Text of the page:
In a randomized controlled trial, subjects were assigned to four groups: control, aloesin-treated, arbutin-treated, and both aloesin- and arbutin-treated. Aloesin showed a reduction in pigmentation by 34%, arbutin by 43.5%, and cotreatment by 63.3%. In another comparative study, tea polyphenols showed a more concentration-dependent suppression effect on tyrosinase activity than aloesin, although aloesin had much lower toxicity. Therefore, it acts as a safe and promising pigmentation-altering agent.
Mulberry extract, obtained from Morus alba, has a potent tyrosinase inhibitory activity, low cytotoxicity, and good radical scavenging activity. Mulberroside F is the active compound isolated from dried M. alba leaves. It exhibited tyrosinase activity stronger and superoxide scavenging activity weaker than Kojic acid. It has also been established that betulinic acid in mulberry is responsible for its anti-inflammatory and antityrosinase activity.
In a randomized placebo-controlled trial, patients treated with 75% of mulberry extract oil showed significant improvement in Melasma Area and Severity Index (MASI) at the end of 8 weeks. Severity assessment with Mexameter reading and melasma quality of life scale (MelasQOL) also improved with mild itching as the only adverse effect.
Ellagic acid (EA) is a natural compound found in medicinal plants and food such as strawberries, grapes, pomegranate, cherries, walnuts, and green tea. It is not a tyrosinase inhibitor but an alternative substrate of the enzyme, oxidized by the enzyme, producing reactive o-quinones. Nonetheless, its antioxidant action reduces the o-quinones, thus inhibiting melanogenesis. In addition, it also acts as a copper iron chelator from the tyrosinase enzyme’s active site.
In a double-blinded clinical study, a topical containing 0.5% EA and 0.1% salicylic acid validated comparable tolerance and efficacy to a standard 4% hydroquinone. Another study compared results with the application of synthetic arbutin (1%), synthetic EA (1%), and plant extract containing EA in 30 patients. All three groups showed a statistically significant decrease (P = 0.05) in the level of melanin. Therefore, formulation with plant extracts containing EA can be considered an alternative to synthetic EA.
Coffeeberry extract is harvested from the coffee plant Coffee arabica. It is known to have antioxidant properties. However, limited research has been conducted to prove its depigmenting action. A study led by McDaniel et al. showed improvement in hyperpigmentation following six weeks of coffeeberry extract application in 30 patients.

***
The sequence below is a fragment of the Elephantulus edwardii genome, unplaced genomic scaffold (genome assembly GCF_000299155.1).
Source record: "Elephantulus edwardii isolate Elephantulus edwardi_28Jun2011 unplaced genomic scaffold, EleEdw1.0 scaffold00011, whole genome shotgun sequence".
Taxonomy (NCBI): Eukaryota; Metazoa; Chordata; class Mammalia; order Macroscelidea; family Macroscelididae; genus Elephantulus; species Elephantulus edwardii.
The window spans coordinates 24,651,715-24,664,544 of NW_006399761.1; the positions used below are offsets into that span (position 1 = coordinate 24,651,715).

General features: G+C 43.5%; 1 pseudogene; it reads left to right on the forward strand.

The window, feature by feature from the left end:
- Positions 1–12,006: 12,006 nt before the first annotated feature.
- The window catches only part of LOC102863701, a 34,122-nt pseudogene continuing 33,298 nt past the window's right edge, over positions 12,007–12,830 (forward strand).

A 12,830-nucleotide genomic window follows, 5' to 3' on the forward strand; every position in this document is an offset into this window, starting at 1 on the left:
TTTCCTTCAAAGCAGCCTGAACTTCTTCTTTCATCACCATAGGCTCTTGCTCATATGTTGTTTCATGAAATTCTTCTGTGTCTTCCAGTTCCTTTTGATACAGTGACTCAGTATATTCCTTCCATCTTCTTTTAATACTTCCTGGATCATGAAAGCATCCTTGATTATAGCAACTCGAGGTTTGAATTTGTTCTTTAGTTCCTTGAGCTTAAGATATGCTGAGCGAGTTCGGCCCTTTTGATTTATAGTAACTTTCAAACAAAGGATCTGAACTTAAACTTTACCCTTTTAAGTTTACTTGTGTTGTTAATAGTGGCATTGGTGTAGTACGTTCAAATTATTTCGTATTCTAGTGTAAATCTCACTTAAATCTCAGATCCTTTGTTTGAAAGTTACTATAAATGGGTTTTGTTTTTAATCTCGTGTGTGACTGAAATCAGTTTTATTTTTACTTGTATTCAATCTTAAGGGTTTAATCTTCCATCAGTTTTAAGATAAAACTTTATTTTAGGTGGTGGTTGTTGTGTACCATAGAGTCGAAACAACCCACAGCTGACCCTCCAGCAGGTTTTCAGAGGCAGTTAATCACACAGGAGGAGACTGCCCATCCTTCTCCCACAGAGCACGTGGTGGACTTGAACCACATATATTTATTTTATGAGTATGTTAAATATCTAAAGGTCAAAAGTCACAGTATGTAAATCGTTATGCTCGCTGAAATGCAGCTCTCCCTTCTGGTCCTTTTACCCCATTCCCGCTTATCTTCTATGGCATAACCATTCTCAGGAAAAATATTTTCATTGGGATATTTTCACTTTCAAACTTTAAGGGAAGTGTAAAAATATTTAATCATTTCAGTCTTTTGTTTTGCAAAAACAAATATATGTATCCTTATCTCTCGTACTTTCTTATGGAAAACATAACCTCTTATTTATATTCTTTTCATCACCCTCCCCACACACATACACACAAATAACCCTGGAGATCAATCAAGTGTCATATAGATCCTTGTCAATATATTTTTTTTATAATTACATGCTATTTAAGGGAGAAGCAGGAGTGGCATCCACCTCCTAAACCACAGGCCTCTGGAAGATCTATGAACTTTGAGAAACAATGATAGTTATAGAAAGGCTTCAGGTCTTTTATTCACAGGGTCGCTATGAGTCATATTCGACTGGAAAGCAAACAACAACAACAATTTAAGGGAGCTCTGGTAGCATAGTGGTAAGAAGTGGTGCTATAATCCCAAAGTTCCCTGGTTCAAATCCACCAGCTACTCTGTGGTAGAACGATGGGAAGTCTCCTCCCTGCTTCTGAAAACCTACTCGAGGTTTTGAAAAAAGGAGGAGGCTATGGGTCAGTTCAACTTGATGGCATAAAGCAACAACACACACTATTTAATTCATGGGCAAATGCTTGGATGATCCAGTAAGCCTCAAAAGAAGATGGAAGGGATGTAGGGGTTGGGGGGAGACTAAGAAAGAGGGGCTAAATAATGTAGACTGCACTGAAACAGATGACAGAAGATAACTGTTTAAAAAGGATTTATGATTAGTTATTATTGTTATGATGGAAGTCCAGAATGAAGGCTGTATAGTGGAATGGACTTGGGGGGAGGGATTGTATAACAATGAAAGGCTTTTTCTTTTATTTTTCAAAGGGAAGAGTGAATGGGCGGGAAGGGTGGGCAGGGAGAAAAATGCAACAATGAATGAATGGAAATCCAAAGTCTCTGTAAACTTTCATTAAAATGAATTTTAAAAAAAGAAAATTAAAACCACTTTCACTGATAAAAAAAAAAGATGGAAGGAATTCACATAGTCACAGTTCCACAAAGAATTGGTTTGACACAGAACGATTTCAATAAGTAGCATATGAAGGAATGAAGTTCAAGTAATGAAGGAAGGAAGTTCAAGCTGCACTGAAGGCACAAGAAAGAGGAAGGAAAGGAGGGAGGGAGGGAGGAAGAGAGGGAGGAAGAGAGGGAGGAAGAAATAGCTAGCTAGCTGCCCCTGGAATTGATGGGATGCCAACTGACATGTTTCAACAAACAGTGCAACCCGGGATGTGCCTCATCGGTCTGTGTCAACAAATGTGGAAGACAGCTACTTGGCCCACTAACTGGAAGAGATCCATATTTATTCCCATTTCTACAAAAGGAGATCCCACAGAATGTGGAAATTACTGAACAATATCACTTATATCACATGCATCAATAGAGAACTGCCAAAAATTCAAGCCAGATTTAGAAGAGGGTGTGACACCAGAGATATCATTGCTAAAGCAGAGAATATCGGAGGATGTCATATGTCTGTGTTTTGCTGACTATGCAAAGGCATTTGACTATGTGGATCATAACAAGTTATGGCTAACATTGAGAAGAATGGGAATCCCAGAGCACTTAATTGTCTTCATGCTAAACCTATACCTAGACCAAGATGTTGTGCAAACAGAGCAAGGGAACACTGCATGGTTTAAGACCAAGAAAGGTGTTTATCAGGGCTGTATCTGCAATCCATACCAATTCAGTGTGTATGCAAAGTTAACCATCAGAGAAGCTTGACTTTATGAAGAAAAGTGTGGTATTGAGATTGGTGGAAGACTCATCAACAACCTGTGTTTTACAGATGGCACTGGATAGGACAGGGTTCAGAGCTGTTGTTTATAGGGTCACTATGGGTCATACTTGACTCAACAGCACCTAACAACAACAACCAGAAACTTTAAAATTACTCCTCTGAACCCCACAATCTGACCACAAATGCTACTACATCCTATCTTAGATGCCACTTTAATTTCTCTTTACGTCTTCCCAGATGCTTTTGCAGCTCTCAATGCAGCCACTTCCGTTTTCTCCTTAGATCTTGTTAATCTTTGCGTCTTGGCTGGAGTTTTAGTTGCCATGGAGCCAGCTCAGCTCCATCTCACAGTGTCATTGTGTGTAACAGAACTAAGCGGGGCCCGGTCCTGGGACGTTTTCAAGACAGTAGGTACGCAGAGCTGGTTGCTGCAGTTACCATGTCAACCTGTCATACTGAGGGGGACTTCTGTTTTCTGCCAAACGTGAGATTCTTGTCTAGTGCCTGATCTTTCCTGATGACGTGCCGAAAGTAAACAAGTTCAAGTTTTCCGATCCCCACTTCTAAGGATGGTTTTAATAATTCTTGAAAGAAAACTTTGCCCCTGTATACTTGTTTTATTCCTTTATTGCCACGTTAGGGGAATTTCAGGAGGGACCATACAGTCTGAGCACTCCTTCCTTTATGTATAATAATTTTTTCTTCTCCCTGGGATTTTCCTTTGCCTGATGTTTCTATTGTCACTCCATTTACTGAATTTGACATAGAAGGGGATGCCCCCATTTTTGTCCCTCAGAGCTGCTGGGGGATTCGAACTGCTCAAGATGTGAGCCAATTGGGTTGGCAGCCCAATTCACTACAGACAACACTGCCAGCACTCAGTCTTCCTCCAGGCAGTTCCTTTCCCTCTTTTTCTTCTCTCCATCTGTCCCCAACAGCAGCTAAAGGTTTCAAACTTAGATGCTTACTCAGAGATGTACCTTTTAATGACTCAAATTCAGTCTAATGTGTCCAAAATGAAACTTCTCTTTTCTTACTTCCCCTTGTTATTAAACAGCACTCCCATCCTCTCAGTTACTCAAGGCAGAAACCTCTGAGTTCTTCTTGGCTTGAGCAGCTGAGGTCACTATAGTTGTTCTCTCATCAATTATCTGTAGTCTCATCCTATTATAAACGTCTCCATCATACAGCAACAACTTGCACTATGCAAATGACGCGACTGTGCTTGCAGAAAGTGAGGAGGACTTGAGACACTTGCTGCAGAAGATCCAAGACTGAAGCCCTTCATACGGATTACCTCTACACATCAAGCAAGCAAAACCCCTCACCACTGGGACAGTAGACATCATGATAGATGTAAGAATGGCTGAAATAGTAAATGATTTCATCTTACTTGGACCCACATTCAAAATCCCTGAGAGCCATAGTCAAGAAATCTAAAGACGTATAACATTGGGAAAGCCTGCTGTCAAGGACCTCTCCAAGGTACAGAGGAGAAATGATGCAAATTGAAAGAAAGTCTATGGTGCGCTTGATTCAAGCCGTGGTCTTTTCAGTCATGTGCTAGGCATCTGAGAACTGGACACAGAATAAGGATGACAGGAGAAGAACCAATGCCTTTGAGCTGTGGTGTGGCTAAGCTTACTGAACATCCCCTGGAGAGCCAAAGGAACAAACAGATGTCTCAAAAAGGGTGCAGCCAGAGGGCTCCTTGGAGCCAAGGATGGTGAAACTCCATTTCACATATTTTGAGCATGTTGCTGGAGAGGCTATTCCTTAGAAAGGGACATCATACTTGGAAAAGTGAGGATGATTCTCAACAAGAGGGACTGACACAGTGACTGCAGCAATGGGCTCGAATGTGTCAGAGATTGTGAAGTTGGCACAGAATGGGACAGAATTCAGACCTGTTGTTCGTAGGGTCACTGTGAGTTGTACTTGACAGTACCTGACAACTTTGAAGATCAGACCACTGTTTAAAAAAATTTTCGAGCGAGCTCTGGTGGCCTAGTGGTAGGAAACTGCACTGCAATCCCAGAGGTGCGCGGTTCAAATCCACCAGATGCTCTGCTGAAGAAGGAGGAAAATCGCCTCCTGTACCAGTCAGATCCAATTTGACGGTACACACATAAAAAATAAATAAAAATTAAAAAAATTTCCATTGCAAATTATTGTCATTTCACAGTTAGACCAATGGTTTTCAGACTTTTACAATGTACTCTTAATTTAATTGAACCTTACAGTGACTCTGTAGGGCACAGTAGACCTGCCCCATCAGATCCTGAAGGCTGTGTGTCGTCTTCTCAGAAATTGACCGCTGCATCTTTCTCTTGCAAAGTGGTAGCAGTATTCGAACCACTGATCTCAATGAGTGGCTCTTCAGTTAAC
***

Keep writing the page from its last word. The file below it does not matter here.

Licorice extract (Glycyrrhiza glabra)
Around 300 flavonoids have been isolated from licorice to date. Glabrene and isoliquiritigenin derived from licorice root extracts inhibit mono and diphenolase tyrosinase activities. Topical liquiritin reduced the surge in reactive oxygen species, pro-inflammatory factors, and matrix metalloproteins caused by UVB irradiation in rats. Another potential derivative, glabridin 0.5%, inhibits melanogenesis and reduces inflammation in UVB-irradiated guinea pig skin.
A total of 80% of patients with epidermal melasma at the end of 4 weeks had an excellent response with topical liquiritin. Moreover, topical 4% liquiritin is appreciably more effective than topical 2% liquiritin, and 2% liquiritin is more effective than 4% hydroquinone. In a monoblind clinical study, combination of licorice 7%, emblica, and belides in melasma patients showed statistically significant (P < 0.001) results. Moreover, there was no difference (P > 0.05) when compared with hydroquinone 2%. In a recent study, an innovative preparation of dissolving microneedles containing tranexamic acid (TXA) and licorice extract had a synergistic therapy in melasma in guinea pigs. Licorice is still being researched extensively as a potential depigmenting compound.
The extracts from epiphytic orchid, Dendrobium crepidatum, has antioxidant and cytotoxic properties due to tetracosane, triacontane, stigmasterol, and some phenol derivatives. Root extract of Phalaenopsis species and leaf of Prosthechea karwinskii also inhibits reactive oxygen species (ROS) and exerts anti-inflammatory activity. A single open 8-week trial compared orchid extracts with vitamin C in 48 Japanese females with melasma and lentigo senilis. The efficacy was significant and clinically similar to the vitamin C derivative.